UK playwright Jim Cartwright described his play as a contemporary fairytale where Little Voice retreats into her safe space similar to the fairytale tradition of the maiden in the tower.
LITTLE VOICE, as it is best known, was a huge success winning the Olivier award for Best Comedy and the Evening Standard award again for Best Comedy . It is a play that has had numerous productions all over the world including Australia and was made into a .film directed by Mark Herman in 1998. starring Jane Horrocks and Brenda Blethyn.
These are big shoes to fill and the Darlinghurst Theatre Company believes that it has the cast to split the seams of those shoes. Playing Marie the .boozy alcoholic mother of Little Voice is theatrical royalty Caroline O’Connor. She is thrilled to be in this production as she can throw off her musical theatre credentials and sink her teeth into a truely gritty role.
At the time I attended the rehearsals Geraldine Hakewill as Little Voice had the mimicry of divas such as Shirley Bassey, Judy Garland and Marilyn Monroe down pat. When I asked her how she achieved her accurate renditions, she surprised me by saying that some of her inspiration came from drag queens . Best known for her role in the tv series Wanted, co-starring Rebecca Gibney, she has also regularly performed with the STC, Belvoir, Bell Shakespeare Company and Melbourne Theatre Company.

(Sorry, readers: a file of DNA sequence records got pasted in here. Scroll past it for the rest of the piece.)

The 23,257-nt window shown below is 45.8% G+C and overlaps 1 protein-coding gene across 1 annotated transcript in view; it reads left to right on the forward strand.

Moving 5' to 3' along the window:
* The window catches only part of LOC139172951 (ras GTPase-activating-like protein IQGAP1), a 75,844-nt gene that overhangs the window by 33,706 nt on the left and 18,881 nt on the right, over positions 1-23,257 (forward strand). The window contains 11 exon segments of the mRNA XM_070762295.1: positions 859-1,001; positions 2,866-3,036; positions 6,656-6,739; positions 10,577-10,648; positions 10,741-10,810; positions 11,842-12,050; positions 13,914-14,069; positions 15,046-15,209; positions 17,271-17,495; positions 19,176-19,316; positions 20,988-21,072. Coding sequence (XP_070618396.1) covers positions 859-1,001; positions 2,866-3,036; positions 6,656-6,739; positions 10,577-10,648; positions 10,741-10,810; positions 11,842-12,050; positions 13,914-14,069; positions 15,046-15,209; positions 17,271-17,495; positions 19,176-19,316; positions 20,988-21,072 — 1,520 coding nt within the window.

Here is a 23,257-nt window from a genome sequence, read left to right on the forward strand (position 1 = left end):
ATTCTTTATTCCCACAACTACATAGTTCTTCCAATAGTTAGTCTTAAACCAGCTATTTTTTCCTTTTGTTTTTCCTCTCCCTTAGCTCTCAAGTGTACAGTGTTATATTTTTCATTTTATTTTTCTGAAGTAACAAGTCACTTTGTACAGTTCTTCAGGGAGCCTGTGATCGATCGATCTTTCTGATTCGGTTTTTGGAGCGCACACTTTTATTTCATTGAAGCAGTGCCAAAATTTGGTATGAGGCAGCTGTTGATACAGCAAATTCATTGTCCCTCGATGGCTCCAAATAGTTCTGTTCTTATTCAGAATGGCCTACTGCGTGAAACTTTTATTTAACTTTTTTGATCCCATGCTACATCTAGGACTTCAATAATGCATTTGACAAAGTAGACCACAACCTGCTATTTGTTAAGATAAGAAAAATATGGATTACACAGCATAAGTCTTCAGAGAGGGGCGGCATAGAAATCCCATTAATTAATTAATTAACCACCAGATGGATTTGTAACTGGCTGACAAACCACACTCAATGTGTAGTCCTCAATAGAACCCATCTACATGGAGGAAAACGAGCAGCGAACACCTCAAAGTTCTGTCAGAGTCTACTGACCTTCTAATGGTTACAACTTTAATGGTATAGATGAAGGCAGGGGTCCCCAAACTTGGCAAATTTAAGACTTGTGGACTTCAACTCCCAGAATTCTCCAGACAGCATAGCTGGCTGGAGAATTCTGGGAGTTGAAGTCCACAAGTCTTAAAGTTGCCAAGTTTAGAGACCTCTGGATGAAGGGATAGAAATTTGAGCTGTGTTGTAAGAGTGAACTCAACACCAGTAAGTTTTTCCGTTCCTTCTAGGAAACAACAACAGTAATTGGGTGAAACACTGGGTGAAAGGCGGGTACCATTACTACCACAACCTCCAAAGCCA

This production is helmed by experienced director Shaun Rennie who by coincidence at one time sang in a choir together with Geraldine Hakewill so that knew of her musical talent well before this production.
The cast is rounded out by Joseph Delre playing the cruel and exploitative character Ray Say, Charles Wu as Billy who pines for Little Voice, Kip Chapman as Mr Boo and Bishanyia Vincent as Sadie.
This musical comedy has heft due to its touching concerns with loneliness and the yearning for love, timeless themes despite its 1990s setting.
Featured image. Shaun Rennie top right with the cast of ‘The Rise Of Little Voice’. All pics by Ben Apfelbaum